So you probably know what you do, maybe you’re a doctor, maybe you’re a teacher, an engineer or a lawyer. But here’s the million dollar question, do you know why you do what you do? It would appear many of us do not.
In recent years, there has been a surge of research into purpose-driven leadership. The evidence is clear. Not only is defining a purpose a key foundation to sustained, exceptional performance, it is the secret ingredient to a happy, healthy and fulfilling life, both at work and at home. Dan Pink in his book Drive: What motivates us, identified it as one of the 3 innate motivators we have as human beings at work. Doctors have actually found a link between having a life purpose and decreased risk of disease (Craig & Snook 2014).
Why? Well you could look at purpose like a lighthouse. When things get complicated and the right way forward is far from clear, people with a clear purpose can look to it to guide them out of the dark. Purpose illuminates the bigger picture, focuses us on our goals and lights the way towards them. Sounds good right!
However, in their article, From Purpose to Impact (2014), Nick Craig and Scott Snook estimate that only 20% of the thousands of leaders they have worked with had a strong understanding of their individual purpose, with even fewer being able to put it into words. So whats the catch? If having a purpose is the key to unlocking all the good stuff, why isn’t everyone doing it? The answer; it’s really hard. Of course it’s possible, but it involves a lot of learning, courage and commitment.
What is Purpose?
The first step is understanding what exactly is purpose. Craig and Snook define purpose as “who you are and what makes you distinctive” (Craig & Snook 2014). Its important to remember that purpose isn’t about what you do, its about honing in on how you do it and why it is that you do it. Your purpose gets of the core of your individuality, its a summation of your interests, your experiences and your values.
You have a personal purpose and a leadership purpose whether you know it or not. The first answers the questions of “why do I exist and what gives meaning to my life”? The second answers the question “Why do I choose to be a leader”?
How do you define your purpose?
This is the hard part. When you look back at your life (and forward to the things you want to achieve) what are the major themes? which values resonate the most to you? What interests of yours are highlighted? If you can answer these questions you’re half way there!
The next step is a purpose statement. This is short and concise sentence or two, that in your own words, sums up your purpose. You can create a personal one or go straight to your leadership purpose.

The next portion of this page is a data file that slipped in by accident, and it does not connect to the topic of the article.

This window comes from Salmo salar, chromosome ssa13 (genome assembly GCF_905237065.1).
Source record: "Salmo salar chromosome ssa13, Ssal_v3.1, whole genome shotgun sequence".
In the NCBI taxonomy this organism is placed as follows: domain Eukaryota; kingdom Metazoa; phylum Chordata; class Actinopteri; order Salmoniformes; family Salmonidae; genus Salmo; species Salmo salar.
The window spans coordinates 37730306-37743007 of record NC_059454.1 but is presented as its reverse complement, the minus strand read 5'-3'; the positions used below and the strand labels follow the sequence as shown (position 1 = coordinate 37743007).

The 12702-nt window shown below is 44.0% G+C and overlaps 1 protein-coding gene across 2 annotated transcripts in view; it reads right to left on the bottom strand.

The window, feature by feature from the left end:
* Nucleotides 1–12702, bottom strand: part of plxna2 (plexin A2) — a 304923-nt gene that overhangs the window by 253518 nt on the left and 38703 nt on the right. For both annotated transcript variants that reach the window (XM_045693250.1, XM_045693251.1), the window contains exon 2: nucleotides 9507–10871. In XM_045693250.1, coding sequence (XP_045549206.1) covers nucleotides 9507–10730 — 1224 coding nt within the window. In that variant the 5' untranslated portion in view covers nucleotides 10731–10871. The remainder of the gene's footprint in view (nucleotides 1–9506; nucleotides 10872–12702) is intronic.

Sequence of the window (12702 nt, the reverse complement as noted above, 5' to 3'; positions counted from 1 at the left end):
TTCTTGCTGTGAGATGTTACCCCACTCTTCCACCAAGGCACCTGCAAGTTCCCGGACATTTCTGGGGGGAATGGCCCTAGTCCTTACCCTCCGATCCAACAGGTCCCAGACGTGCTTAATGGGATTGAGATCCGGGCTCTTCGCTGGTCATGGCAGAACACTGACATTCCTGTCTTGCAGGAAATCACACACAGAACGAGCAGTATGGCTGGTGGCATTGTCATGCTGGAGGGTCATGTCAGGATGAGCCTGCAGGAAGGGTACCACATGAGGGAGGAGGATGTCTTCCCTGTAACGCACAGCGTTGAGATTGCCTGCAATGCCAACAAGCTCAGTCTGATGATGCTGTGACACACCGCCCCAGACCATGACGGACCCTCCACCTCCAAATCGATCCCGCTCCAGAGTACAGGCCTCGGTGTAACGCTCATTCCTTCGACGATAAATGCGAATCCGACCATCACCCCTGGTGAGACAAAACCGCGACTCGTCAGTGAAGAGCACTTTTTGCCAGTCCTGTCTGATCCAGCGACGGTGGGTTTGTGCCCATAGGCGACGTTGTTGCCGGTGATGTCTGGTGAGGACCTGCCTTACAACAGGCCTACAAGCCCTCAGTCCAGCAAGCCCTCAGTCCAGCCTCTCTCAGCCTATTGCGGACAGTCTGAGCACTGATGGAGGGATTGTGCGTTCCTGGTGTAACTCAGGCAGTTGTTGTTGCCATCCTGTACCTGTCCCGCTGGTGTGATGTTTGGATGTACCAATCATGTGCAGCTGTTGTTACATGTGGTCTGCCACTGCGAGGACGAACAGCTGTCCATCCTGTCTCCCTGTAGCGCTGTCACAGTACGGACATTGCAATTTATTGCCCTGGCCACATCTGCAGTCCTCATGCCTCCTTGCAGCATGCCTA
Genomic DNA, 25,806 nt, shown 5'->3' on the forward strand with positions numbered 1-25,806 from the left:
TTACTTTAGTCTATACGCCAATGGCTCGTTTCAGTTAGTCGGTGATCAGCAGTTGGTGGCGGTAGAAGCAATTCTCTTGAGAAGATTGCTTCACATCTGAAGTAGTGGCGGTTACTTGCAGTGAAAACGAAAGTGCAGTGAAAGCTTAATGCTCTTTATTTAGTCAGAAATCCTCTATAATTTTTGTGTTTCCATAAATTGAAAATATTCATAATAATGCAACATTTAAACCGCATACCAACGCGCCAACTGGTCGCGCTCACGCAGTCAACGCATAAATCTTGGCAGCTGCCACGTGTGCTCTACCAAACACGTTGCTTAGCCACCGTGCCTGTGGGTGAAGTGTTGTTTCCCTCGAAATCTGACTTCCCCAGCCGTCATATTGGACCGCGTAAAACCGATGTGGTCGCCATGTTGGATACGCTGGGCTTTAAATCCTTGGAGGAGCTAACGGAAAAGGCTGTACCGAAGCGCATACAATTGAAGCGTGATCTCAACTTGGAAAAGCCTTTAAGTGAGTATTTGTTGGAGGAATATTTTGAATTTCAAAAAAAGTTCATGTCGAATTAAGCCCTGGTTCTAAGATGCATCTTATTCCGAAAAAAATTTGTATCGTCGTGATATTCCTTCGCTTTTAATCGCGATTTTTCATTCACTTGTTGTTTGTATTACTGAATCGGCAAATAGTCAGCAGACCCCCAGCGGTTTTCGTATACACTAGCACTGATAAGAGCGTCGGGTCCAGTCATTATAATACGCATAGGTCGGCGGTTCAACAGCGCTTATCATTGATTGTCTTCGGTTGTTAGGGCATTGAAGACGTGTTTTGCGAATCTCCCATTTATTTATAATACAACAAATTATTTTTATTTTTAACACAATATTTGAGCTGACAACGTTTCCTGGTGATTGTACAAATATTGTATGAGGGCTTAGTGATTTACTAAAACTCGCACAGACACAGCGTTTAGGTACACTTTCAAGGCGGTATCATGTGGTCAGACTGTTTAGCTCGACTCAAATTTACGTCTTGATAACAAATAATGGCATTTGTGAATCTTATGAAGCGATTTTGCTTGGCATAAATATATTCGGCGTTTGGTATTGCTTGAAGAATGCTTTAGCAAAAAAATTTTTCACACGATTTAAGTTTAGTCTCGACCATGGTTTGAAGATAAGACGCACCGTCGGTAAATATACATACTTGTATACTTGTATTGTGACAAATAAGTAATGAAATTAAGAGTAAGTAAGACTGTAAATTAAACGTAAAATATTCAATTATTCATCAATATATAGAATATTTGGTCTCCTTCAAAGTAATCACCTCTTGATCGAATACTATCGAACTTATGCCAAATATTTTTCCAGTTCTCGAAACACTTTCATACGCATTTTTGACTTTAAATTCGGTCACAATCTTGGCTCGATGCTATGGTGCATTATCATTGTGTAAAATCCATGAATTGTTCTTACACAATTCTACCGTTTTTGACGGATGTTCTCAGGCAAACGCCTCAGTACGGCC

I took a few days time out on my own in 2007 to take stock and ended up defining my personal purpose (by the way I didn’t go sit on a mountain top to do it, some time relaxing on an island worked for me). My purpose is ‘To explore the world and make a difference in the lives of the people I come across’. Sounds pretty simple but it gives me meaning, it focuses me and acts as a lighthouse when it comes to making tough decisions. I have since extended it to define my leadership purpose “To explore the potential of people and make a difference in their lives through helping them understand their strengths and assisting them to have the freedom, courage and skills to perform at their best”.
The final step on the journey for purpose is to set some goals around living your purpose. What does your life look like in 6 months, two years, ten years? And how does this align with your leadership purpose?
Stop and Reflect
Great! you have your leadership purpose statement, now what? Time to start living it!
It’s so easy to loose touch with your goals and aspirations in the drag of day to day life. We all know the ‘how to boil a frog’ anecdote (if you put the frog into cold water in a pot and slowly turn up the heat, it won’t realise its being cooked until it’s too late). This applies all too well to the purpose-less life. Maybe you didn’t quite align with the values in your organisation or the job you were in didn’t really get you jumping out of bed in the morning but you stayed, just a little longer, so you could afford that big trip next year, or because you were doing that renovation or maybe you simply didn’t have the energy to go on the hunt again. Now it’s twenty years later and you’re still there, its boiling hot, you’re about to crack and you’re still in the pot!
So, take a moment to look at your current levels of happiness and success. Ask yourself, how do I rate my happiness? How aligned am I with my purpose and values? If the answer to either of these questions is “not very much”, maybe its time to take a time out, check back in and ask yourself, “what is my purpose?”
Craig, Nick, and Scott Snook. “From Purpose to Impact: Figure Out Your Passion and Put It to Work.” Harvard Business Review 92, no. 5 (May 2014): 105–111.
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